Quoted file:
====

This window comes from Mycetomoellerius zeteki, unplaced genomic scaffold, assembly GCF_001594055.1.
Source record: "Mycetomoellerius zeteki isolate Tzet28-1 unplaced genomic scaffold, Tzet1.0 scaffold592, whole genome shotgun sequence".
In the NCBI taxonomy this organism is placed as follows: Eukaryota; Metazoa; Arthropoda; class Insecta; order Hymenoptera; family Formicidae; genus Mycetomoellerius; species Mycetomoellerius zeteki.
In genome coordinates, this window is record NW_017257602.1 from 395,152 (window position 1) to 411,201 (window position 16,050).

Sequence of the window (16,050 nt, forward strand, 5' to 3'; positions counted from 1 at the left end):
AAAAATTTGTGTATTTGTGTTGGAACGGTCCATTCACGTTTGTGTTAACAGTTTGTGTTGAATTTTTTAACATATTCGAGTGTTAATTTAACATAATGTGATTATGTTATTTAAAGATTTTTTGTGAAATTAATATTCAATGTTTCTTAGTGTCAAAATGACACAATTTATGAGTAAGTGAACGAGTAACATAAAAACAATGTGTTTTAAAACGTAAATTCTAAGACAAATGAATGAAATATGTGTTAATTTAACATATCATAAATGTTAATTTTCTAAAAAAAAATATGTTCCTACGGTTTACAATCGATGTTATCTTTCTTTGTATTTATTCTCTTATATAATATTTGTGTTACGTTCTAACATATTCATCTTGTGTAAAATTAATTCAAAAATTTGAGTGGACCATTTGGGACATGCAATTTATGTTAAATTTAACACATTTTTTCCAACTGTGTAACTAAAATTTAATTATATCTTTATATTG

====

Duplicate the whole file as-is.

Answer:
This window comes from Mycetomoellerius zeteki, unplaced genomic scaffold, assembly GCF_001594055.1.
Source record: "Mycetomoellerius zeteki isolate Tzet28-1 unplaced genomic scaffold, Tzet1.0 scaffold592, whole genome shotgun sequence".
In the NCBI taxonomy this organism is placed as follows: Eukaryota; Metazoa; Arthropoda; class Insecta; order Hymenoptera; family Formicidae; genus Mycetomoellerius; species Mycetomoellerius zeteki.
In genome coordinates, this window is record NW_017257602.1 from 395,152 (window position 1) to 411,201 (window position 16,050).

Sequence of the window (16,050 nt, forward strand, 5' to 3'; positions counted from 1 at the left end):
AAAAATTTGTGTATTTGTGTTGGAACGGTCCATTCACGTTTGTGTTAACAGTTTGTGTTGAATTTTTTAACATATTCGAGTGTTAATTTAACATAATGTGATTATGTTATTTAAAGATTTTTTGTGAAATTAATATTCAATGTTTCTTAGTGTCAAAATGACACAATTTATGAGTAAGTGAACGAGTAACATAAAAACAATGTGTTTTAAAACGTAAATTCTAAGACAAATGAATGAAATATGTGTTAATTTAACATATCATAAATGTTAATTTTCTAAAAAAAAATATGTTCCTACGGTTTACAATCGATGTTATCTTTCTTTGTATTTATTCTCTTATATAATATTTGTGTTACGTTCTAACATATTCATCTTGTGTAAAATTAATTCAAAAATTTGAGTGGACCATTTGGGACATGCAATTTATGTTAAATTTAACACATTTTTTCCAACTGTGTAACTAAAATTTAATTATATCTTTATATTG